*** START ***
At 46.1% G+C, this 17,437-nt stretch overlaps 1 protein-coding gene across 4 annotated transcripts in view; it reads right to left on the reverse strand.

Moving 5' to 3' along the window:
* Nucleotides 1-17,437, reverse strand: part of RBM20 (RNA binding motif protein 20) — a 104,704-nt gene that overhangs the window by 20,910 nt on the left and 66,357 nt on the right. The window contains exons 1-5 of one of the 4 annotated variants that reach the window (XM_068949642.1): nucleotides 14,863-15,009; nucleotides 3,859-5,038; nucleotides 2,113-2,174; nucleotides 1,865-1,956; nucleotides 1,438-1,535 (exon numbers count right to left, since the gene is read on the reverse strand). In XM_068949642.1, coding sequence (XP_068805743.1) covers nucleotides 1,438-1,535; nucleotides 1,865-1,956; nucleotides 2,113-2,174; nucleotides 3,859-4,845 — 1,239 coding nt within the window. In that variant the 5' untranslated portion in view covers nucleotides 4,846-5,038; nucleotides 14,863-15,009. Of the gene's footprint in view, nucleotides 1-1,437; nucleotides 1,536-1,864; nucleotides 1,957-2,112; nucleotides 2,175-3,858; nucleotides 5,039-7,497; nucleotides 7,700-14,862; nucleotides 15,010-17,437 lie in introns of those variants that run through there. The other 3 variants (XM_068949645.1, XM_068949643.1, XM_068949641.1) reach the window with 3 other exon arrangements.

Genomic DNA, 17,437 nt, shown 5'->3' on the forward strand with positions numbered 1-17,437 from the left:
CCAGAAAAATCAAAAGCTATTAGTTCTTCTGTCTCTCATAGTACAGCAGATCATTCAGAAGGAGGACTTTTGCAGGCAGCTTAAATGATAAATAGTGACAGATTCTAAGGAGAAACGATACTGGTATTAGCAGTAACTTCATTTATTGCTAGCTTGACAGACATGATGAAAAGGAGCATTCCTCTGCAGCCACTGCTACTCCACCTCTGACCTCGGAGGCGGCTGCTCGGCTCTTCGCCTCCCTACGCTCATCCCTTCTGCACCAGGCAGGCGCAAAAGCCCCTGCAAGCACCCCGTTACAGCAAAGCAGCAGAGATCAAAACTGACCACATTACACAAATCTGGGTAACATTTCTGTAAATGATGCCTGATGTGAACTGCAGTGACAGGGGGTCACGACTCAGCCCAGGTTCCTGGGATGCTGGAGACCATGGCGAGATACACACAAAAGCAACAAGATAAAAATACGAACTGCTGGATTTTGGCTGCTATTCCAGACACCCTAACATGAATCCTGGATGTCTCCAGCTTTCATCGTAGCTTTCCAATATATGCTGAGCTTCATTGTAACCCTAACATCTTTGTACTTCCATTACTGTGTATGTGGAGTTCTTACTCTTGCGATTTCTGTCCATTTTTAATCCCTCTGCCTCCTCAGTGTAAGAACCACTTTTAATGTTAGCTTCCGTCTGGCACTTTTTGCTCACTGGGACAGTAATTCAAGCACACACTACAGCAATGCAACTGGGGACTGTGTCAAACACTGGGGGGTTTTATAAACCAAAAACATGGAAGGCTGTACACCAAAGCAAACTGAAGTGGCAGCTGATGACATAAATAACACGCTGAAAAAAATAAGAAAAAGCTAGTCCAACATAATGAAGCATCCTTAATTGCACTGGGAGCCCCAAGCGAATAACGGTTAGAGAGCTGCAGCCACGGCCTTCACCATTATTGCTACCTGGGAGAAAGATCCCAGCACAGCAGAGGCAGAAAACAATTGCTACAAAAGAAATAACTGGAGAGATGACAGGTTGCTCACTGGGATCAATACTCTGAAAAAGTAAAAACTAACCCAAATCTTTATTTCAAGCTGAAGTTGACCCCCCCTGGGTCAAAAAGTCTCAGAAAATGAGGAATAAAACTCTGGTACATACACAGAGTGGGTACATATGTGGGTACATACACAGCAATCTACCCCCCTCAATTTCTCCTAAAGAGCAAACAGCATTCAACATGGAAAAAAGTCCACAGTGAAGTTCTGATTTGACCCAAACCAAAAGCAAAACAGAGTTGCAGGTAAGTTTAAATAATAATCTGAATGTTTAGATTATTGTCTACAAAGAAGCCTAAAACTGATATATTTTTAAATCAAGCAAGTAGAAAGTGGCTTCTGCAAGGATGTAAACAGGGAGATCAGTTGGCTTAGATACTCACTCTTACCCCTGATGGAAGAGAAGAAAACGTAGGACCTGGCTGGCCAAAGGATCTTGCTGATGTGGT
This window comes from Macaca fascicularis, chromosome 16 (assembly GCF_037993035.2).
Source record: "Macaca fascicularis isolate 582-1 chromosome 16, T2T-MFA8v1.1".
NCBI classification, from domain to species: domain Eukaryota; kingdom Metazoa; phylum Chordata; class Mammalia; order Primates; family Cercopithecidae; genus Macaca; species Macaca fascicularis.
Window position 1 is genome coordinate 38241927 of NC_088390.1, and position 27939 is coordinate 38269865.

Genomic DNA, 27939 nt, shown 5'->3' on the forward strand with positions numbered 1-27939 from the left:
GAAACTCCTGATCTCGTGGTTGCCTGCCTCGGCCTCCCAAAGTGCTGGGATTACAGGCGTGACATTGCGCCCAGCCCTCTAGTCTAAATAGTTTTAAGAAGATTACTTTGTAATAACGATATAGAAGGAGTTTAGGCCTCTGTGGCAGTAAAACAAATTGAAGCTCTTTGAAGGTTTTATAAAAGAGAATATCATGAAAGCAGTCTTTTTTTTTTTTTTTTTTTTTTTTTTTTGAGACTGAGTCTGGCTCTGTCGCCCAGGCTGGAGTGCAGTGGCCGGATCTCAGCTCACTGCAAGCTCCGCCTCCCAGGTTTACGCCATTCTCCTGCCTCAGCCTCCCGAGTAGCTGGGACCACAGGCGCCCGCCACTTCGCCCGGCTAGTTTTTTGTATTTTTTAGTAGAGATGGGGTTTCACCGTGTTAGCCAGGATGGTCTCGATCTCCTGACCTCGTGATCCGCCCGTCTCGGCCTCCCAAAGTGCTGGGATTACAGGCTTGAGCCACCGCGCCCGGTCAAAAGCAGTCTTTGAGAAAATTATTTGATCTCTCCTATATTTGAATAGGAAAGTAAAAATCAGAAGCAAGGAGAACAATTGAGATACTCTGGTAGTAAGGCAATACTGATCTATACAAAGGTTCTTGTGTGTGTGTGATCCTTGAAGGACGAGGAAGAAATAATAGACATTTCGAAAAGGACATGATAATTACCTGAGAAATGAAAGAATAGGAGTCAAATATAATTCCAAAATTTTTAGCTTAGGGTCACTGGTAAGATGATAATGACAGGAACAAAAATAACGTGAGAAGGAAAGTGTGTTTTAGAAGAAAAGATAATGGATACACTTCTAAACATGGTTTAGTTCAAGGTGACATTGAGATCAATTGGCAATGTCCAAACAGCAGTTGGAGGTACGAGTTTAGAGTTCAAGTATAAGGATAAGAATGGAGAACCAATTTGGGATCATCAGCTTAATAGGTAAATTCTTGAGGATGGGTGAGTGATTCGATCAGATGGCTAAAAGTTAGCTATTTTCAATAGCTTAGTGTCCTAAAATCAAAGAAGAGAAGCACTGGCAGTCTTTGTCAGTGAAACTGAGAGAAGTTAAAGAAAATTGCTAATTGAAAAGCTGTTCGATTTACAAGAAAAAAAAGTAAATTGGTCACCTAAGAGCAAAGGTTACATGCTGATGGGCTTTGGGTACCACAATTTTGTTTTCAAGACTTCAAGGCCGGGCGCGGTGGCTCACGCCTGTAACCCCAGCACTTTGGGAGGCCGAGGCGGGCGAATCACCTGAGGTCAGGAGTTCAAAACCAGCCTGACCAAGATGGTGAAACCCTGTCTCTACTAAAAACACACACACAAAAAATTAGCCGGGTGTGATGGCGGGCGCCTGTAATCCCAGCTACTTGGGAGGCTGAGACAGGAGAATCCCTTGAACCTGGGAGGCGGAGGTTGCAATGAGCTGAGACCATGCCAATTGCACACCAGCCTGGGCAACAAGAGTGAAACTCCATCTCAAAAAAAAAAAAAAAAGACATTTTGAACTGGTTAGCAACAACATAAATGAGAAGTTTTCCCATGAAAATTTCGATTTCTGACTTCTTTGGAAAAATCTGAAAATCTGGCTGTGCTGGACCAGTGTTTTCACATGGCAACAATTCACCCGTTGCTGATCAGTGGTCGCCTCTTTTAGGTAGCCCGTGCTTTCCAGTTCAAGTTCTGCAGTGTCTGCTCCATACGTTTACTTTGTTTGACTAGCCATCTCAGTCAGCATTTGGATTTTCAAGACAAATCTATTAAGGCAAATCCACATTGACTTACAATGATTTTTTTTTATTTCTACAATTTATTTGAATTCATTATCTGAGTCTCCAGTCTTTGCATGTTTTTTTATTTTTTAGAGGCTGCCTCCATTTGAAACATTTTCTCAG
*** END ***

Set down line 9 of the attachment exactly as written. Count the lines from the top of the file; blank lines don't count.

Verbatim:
Window position 1 is genome coordinate 38241927 of NC_088390.1, and position 27939 is coordinate 38269865.